According to the convention, a Danish decision on custody, the child’s residence and rights of access must be recognised by the other convention countries in the same way as if the decision had been made by the authorities of those countries. This applies even if the other convention country would have decided, for example, the issue of custody differently according to their rules.
The convention only applies to children under the age of 16 and presupposes that an enforceable decision has been made. If your child has been abducted, and you have custody under the law, the convention is not applicable until a decision has been made on custody or the child’s residence.
If your child has been abducted to a country which has also acceded to the Hague Convention, you can submit an application under that convention instead, as the Hague Convention does not require that a decision on custody or the child’s residence be made first.
Recognition and enforcement of a decision on custody, the child’s residence or rights of access may be refused if one of the following conditions is met:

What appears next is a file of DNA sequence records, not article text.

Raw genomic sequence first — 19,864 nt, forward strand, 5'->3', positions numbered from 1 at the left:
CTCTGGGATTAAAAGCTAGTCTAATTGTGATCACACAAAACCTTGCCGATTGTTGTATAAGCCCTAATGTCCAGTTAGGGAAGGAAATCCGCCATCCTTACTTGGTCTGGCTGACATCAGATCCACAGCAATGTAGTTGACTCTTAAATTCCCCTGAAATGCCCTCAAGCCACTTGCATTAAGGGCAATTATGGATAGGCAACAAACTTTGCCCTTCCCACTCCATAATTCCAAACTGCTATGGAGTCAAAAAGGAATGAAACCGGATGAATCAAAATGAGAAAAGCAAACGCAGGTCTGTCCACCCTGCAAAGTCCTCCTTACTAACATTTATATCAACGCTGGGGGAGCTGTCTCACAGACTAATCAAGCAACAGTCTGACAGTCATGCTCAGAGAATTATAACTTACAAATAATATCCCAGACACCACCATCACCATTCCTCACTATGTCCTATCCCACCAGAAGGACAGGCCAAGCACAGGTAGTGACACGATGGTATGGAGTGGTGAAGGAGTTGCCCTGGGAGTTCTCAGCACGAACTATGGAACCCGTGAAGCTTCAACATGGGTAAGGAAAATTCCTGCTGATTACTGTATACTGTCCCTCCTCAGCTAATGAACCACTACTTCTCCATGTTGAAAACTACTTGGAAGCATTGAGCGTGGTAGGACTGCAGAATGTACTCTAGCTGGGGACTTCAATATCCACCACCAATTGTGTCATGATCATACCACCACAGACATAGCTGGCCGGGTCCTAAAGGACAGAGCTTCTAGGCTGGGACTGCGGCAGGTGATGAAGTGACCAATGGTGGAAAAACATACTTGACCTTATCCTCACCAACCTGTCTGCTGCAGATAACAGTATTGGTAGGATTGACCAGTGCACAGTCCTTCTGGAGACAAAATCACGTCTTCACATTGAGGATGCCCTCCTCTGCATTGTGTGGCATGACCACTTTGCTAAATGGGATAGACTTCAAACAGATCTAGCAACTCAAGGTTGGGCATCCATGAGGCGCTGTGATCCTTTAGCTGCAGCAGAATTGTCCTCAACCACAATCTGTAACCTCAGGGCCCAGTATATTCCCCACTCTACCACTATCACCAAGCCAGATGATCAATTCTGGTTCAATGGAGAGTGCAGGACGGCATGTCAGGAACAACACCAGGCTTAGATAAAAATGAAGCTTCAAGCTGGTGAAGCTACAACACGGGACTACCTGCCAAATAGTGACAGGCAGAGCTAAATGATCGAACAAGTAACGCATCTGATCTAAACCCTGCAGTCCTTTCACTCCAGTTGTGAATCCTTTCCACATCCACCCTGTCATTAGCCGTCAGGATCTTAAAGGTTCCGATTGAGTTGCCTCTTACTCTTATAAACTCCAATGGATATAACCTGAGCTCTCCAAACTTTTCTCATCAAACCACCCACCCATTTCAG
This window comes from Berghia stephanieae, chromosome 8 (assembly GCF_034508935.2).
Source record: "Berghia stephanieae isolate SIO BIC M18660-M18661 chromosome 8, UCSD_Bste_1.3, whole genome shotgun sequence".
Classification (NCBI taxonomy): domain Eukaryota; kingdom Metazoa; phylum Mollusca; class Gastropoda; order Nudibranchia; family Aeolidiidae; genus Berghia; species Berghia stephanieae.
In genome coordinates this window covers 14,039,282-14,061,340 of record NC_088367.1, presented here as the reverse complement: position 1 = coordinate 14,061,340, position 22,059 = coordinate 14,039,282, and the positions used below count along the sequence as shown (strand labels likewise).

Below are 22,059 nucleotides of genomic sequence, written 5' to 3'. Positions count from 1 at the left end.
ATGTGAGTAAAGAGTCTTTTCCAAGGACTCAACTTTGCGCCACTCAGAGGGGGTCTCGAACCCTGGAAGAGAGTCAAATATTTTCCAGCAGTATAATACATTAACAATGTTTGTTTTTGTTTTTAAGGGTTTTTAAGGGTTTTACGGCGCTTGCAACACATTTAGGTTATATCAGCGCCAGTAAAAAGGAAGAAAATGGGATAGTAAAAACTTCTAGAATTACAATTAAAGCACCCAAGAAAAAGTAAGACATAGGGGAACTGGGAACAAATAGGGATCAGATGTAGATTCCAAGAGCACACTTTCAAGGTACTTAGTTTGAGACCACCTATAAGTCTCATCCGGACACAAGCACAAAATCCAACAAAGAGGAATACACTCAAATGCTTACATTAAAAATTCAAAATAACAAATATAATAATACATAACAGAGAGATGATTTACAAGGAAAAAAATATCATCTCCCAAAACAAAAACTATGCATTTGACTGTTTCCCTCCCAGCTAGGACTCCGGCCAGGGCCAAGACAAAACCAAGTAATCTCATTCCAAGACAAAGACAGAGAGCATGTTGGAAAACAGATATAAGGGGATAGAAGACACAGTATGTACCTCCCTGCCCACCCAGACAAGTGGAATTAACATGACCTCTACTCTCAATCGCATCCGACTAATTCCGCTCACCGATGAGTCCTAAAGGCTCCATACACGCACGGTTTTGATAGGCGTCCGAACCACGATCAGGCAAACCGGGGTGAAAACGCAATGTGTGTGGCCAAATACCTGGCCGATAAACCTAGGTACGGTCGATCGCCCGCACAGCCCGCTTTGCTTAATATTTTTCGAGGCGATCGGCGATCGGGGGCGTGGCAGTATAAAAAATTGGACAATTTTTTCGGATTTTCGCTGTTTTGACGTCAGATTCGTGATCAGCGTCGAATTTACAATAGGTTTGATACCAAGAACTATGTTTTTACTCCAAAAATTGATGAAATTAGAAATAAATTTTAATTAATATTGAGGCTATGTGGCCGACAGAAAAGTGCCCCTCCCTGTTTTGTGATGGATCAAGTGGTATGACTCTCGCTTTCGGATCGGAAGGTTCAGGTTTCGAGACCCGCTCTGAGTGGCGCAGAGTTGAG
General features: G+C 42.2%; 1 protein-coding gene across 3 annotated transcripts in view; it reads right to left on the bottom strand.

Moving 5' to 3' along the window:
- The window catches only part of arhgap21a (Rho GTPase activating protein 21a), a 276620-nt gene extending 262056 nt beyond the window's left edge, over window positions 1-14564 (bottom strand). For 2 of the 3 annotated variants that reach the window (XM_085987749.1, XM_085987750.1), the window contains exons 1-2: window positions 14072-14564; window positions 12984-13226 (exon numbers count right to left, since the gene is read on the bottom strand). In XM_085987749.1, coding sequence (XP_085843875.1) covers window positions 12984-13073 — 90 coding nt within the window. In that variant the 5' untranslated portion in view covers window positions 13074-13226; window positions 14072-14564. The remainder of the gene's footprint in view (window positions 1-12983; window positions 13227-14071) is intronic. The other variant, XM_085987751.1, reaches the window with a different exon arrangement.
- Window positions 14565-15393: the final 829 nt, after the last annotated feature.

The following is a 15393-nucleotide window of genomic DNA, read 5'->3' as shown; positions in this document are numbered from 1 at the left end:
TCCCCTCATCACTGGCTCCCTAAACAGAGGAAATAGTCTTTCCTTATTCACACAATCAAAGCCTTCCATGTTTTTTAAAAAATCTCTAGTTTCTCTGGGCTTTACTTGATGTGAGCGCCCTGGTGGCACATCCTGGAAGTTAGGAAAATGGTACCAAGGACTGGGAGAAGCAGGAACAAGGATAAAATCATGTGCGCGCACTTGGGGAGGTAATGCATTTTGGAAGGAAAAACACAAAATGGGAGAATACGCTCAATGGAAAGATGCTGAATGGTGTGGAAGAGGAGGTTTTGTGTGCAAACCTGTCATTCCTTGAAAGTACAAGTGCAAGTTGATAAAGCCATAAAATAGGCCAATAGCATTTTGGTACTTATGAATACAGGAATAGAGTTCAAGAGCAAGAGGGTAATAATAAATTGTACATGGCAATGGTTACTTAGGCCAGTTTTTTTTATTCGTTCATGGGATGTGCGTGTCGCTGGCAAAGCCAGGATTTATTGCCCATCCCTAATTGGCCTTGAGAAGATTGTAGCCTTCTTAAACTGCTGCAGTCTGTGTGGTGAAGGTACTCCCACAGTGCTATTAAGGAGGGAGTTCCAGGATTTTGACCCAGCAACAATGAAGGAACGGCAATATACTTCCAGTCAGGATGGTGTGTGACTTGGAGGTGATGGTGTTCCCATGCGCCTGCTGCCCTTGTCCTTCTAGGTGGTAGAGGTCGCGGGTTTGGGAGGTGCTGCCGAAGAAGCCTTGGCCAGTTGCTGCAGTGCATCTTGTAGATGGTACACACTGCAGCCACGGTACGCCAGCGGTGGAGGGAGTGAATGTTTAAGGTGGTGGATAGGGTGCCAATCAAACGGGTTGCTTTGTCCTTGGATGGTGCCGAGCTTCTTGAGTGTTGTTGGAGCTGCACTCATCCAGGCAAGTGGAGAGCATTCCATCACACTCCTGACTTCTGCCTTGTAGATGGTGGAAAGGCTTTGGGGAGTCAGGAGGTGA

- It is manifestly incompatible with the fundamental principles of law relating to the family and children in that country.
- A change in circumstances makes it manifestly contrary to the welfare of the child.
- At the time when the proceedings were instituted in the child’s country of origin, the child was a national of the recipient country or had its residence there without having similar ties with its country of origin.
- The child was a national of both the country of origin and the recipient country and had its residence in the recipient country.
Denmark currently cooperates with 36 countries (see the list to the right).